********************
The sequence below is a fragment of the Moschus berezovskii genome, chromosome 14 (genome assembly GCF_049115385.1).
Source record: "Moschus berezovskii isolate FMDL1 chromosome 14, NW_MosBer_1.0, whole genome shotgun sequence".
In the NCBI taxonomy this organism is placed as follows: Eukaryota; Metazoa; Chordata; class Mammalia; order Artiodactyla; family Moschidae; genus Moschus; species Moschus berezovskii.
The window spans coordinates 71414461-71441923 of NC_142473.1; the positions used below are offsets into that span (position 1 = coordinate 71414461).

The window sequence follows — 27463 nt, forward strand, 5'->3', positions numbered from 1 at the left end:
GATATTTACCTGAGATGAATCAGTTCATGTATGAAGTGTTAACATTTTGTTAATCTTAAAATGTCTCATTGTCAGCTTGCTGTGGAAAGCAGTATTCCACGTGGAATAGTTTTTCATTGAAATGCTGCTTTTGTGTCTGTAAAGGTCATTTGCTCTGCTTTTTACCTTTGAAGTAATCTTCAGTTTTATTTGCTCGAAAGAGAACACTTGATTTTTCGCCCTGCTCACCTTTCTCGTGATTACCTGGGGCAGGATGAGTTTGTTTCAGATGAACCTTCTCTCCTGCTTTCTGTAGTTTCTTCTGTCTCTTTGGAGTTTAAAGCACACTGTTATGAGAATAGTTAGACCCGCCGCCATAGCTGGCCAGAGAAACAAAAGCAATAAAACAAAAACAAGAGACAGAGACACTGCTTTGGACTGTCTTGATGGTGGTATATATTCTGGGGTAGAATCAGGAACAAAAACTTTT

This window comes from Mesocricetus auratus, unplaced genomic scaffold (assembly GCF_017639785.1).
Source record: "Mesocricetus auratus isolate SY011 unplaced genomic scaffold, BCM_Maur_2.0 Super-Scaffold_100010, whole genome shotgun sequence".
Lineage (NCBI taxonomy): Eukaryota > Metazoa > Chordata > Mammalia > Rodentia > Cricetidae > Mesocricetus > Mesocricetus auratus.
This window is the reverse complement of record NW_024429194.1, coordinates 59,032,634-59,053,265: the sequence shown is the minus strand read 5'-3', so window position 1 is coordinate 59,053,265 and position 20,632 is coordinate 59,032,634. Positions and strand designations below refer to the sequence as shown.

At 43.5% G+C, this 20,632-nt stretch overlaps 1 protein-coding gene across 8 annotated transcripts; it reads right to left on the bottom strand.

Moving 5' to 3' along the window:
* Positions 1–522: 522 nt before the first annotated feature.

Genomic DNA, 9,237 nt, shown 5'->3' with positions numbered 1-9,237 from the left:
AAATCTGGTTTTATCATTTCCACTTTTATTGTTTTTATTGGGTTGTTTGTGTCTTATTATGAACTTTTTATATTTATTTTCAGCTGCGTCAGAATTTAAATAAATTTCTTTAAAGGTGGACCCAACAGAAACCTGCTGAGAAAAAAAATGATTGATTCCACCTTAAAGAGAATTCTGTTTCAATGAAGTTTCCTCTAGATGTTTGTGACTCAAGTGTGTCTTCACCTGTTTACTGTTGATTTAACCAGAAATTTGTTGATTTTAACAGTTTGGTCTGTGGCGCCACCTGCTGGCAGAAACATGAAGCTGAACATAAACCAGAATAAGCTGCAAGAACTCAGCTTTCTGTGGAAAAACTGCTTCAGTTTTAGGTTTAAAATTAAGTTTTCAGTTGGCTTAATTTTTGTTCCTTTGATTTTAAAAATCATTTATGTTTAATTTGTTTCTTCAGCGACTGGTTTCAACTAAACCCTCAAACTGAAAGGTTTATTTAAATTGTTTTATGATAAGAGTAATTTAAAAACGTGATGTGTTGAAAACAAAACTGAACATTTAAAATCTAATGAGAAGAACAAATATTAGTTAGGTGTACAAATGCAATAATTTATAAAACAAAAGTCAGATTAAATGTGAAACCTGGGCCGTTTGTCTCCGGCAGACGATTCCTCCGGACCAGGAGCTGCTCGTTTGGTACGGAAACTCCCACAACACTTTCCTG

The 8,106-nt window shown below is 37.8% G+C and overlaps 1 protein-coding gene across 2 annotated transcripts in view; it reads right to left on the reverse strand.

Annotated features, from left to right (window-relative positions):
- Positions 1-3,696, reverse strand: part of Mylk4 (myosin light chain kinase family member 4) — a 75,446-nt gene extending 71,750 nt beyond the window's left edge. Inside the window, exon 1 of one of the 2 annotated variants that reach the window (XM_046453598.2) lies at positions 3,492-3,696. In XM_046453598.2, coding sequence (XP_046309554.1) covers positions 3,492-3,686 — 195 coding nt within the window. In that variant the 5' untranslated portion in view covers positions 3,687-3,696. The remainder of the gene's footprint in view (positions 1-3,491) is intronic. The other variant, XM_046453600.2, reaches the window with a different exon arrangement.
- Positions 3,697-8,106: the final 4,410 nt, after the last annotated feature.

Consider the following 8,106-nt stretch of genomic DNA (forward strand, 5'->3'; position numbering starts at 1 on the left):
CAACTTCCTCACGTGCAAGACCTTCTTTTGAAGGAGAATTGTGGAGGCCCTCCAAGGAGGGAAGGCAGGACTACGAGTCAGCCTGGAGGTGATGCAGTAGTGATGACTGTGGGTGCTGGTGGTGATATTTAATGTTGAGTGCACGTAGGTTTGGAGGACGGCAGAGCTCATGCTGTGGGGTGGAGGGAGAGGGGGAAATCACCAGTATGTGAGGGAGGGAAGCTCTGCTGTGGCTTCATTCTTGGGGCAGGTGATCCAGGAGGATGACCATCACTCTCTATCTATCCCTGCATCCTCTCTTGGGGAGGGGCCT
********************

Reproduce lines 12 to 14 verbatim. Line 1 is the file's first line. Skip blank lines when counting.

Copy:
Moving 5' to 3' along the window:
* Positions 1–522: 522 nt before the first annotated feature.

Genomic DNA, 9,237 nt, shown 5'->3' with positions numbered 1-9,237 from the left: